“As oceans warm, sea levels rise, and droughts sear our world, we must find immediate ways to slow and reverse climate change or face these dire consequences of inaction. The Super Pollutants Act makes immediate, tangible steps to address some of the worst contributors to climate change and reduce the amount of greenhouse gas present in the atmosphere. We need bipartisan partnerships to address key drivers of climate change today and I look forward to using the coalition we’ve built to further address the climate crisis in innovative ways,” said Rep. Peters.
“Eliminating harmful pollutants from our air, earth, and water is an endeavor that transcends party lines. Environmental stewardship should not be held captive by protracted partisan politics. I’m proud to cosponsor this bill that promotes bipartisan solutions to address the undeniable reality of climate change and takes actionable steps to stem the dischargement of super pollutants. This legislation institutes a business-friendly and free market approach to mitigating pollution by encouraging private companies to voluntarily limit their own emissions. We have many differences in this town, but an issue we should all be able to agree on as humans is the fact that we collectively share the Earth — our most universally precious commodity,” said Rep. Gaetz.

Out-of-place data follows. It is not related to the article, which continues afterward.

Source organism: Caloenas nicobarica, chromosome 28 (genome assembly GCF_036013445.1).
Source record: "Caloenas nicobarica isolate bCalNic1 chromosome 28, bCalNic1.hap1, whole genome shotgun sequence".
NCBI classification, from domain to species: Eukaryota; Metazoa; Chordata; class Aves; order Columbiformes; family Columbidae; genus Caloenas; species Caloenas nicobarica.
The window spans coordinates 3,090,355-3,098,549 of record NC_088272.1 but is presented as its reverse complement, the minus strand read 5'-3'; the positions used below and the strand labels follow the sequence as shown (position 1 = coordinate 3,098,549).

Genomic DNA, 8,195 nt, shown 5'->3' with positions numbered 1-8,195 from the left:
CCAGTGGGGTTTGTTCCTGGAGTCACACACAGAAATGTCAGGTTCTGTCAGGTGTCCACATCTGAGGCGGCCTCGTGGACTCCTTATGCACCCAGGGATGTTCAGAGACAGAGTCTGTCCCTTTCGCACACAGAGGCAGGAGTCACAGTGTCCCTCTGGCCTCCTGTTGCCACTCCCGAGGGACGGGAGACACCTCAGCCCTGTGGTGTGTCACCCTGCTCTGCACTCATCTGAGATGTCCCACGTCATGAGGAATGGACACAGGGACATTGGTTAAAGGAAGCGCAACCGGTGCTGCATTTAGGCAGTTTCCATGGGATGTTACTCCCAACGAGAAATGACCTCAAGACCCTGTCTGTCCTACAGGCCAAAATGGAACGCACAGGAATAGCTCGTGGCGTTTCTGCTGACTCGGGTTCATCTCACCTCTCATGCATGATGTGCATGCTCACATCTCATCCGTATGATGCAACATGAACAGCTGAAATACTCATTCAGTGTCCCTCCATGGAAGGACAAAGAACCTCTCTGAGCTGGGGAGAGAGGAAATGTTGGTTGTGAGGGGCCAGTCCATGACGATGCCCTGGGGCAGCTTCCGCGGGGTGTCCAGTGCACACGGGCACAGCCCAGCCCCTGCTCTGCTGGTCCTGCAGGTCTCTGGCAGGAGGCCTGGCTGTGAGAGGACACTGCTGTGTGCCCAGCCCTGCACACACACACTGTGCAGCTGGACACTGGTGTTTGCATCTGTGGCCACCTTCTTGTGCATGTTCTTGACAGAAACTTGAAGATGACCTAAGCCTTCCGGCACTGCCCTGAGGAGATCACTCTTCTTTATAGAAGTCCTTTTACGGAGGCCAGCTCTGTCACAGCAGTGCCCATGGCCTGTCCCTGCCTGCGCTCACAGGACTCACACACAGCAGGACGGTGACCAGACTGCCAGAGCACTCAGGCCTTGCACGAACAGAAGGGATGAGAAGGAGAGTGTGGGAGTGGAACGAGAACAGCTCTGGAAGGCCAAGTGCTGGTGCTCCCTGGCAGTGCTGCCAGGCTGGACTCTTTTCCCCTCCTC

“Cutting super pollutants is the fastest way to slow the pace of climate change. Most are more potent warming agents than carbon dioxide, but they do not remain in the atmosphere as long, which means reducing super pollutant emissions has immediate benefits,” said Dr. Veerabhadran Ramanathan, the Distinguished Professor of Atmospheric and Climate Sciences at Scripps Institution of Oceanography, University of California San Diego. “This Super Pollutants Act, if passed, would be a significant step toward stabilizing climate in the short term, but it must be done in concert with zero emissions of carbon dioxide if we are to avoid existential threats to life on Earth.”
“Bipartisanship on climate change these days almost qualifies as a miracle, and so I commend Congressmen Scott Peters and Matt Gaetz for finding common ground in introducing legislation to address the most potent of greenhouse gases, the so-called super pollutants. Strategic and patriotic—a moral effort,” said Rev. Mitch Hescox, President and CEO of the Evangelical Environmental Network.